Upset - what to do next? : Hi everyone... - Endometriosis UK

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Upset - what to do next?

kelsbels88 profile image

Hi everyone - long post alert update from appointment thank you so much for reading.

So we had some upsetting news at our follow up appointment yesterday (21/9/18).

My new consultant went through all the information he had including; the letter from my previous gynae who did my lap in Feb, the blood tests and the ultrasound that I had recently, and the news is not great.

He went through the letter from my previous gynae consultant which basically says that the endo is blocking my tube, covering my ovary, has stuck my ovary and bowel together along with attaching the ovary to the back wall of my uterus all on the left side. He said that based on the letter bearing in mind they haven’t done a laparoscopy he would say that my current stage 2 diagnosis is wrong. They don’t use the stages here they use the minimal, mild, moderate, severe. He said he would diagnose me as severe with the fact that my bowel is involved.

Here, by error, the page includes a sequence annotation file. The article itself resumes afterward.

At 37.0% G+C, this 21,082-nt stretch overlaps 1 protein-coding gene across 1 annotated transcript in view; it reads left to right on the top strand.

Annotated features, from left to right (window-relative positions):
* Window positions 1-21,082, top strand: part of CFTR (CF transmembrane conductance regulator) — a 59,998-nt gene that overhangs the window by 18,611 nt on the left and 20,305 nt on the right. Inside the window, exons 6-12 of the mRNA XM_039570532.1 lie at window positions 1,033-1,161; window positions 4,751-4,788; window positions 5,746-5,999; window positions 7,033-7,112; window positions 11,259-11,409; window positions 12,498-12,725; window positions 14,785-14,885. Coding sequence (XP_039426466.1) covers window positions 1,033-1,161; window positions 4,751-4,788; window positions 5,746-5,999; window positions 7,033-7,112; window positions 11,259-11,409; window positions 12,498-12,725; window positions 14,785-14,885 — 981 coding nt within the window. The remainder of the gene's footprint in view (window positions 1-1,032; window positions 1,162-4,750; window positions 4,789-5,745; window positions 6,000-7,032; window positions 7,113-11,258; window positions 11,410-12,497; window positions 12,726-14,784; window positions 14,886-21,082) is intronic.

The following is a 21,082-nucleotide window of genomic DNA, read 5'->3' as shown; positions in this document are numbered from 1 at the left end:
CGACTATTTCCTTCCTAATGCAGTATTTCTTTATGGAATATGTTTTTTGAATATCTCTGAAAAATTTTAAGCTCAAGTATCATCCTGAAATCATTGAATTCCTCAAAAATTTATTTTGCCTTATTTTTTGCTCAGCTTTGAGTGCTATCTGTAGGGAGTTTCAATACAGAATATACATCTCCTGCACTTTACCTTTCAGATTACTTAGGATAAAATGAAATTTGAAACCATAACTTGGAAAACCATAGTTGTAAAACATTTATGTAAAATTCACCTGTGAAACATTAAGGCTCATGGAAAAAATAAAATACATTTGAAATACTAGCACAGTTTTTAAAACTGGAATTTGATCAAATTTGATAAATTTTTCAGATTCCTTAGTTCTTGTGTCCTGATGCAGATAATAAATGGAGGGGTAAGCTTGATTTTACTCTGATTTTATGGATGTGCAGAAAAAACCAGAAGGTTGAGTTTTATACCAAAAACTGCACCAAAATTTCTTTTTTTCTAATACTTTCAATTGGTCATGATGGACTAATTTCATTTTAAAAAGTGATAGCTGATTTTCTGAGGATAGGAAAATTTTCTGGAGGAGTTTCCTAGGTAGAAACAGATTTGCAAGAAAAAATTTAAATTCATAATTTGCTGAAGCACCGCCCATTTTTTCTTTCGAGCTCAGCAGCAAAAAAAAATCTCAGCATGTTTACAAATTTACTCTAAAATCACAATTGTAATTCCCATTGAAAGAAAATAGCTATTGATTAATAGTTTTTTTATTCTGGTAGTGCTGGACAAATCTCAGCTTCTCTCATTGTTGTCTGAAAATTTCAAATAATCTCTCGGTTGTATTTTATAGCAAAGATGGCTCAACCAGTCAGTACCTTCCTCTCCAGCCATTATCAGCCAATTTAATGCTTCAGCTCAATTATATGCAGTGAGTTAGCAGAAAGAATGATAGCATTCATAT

He then went on to explain the ultrasound I had a couple of weeks ago which has shown that, the left side ovary appears to have cysts, quite a few of them inside and outside the ovary and the right side may have one cyst but that the cyst could be a follicle. On a small positive note my uterus is fine. Gotta take the small wins.

Then he got the the upsetting bit. So far I was fine I was paying attention and feeling ok.